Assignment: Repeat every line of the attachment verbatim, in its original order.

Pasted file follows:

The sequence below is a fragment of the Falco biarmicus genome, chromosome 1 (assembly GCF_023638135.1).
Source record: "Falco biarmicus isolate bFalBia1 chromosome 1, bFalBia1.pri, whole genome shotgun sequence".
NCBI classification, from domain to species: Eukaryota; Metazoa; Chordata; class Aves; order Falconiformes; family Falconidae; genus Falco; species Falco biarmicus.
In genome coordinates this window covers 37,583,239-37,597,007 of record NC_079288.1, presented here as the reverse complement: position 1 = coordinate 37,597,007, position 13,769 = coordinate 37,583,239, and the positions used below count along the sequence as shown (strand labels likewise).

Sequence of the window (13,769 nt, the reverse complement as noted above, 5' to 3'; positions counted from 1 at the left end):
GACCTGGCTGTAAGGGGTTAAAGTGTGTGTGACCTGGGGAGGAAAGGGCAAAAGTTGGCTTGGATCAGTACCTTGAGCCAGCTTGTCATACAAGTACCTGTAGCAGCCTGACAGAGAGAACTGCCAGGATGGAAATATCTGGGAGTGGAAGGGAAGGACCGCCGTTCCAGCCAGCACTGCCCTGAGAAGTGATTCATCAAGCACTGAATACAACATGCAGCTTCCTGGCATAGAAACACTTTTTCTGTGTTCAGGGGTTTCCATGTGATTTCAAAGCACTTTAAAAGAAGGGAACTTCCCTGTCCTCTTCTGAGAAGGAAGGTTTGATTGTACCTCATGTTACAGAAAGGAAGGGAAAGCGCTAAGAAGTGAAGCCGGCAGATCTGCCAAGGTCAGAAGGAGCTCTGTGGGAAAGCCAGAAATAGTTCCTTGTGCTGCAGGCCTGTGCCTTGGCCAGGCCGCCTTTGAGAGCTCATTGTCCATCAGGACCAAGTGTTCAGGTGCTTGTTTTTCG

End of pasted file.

The sequence below is a fragment of the Falco biarmicus genome, chromosome 1 (assembly GCF_023638135.1).
Source record: "Falco biarmicus isolate bFalBia1 chromosome 1, bFalBia1.pri, whole genome shotgun sequence".
NCBI classification, from domain to species: Eukaryota; Metazoa; Chordata; class Aves; order Falconiformes; family Falconidae; genus Falco; species Falco biarmicus.
In genome coordinates this window covers 37,583,239-37,597,007 of record NC_079288.1, presented here as the reverse complement: position 1 = coordinate 37,597,007, position 13,769 = coordinate 37,583,239, and the positions used below count along the sequence as shown (strand labels likewise).

Sequence of the window (13,769 nt, the reverse complement as noted above, 5' to 3'; positions counted from 1 at the left end):
GACCTGGCTGTAAGGGGTTAAAGTGTGTGTGACCTGGGGAGGAAAGGGCAAAAGTTGGCTTGGATCAGTACCTTGAGCCAGCTTGTCATACAAGTACCTGTAGCAGCCTGACAGAGAGAACTGCCAGGATGGAAATATCTGGGAGTGGAAGGGAAGGACCGCCGTTCCAGCCAGCACTGCCCTGAGAAGTGATTCATCAAGCACTGAATACAACATGCAGCTTCCTGGCATAGAAACACTTTTTCTGTGTTCAGGGGTTTCCATGTGATTTCAAAGCACTTTAAAAGAAGGGAACTTCCCTGTCCTCTTCTGAGAAGGAAGGTTTGATTGTACCTCATGTTACAGAAAGGAAGGGAAAGCGCTAAGAAGTGAAGCCGGCAGATCTGCCAAGGTCAGAAGGAGCTCTGTGGGAAAGCCAGAAATAGTTCCTTGTGCTGCAGGCCTGTGCCTTGGCCAGGCCGCCTTTGAGAGCTCATTGTCCATCAGGACCAAGTGTTCAGGTGCTTGTTTTTCG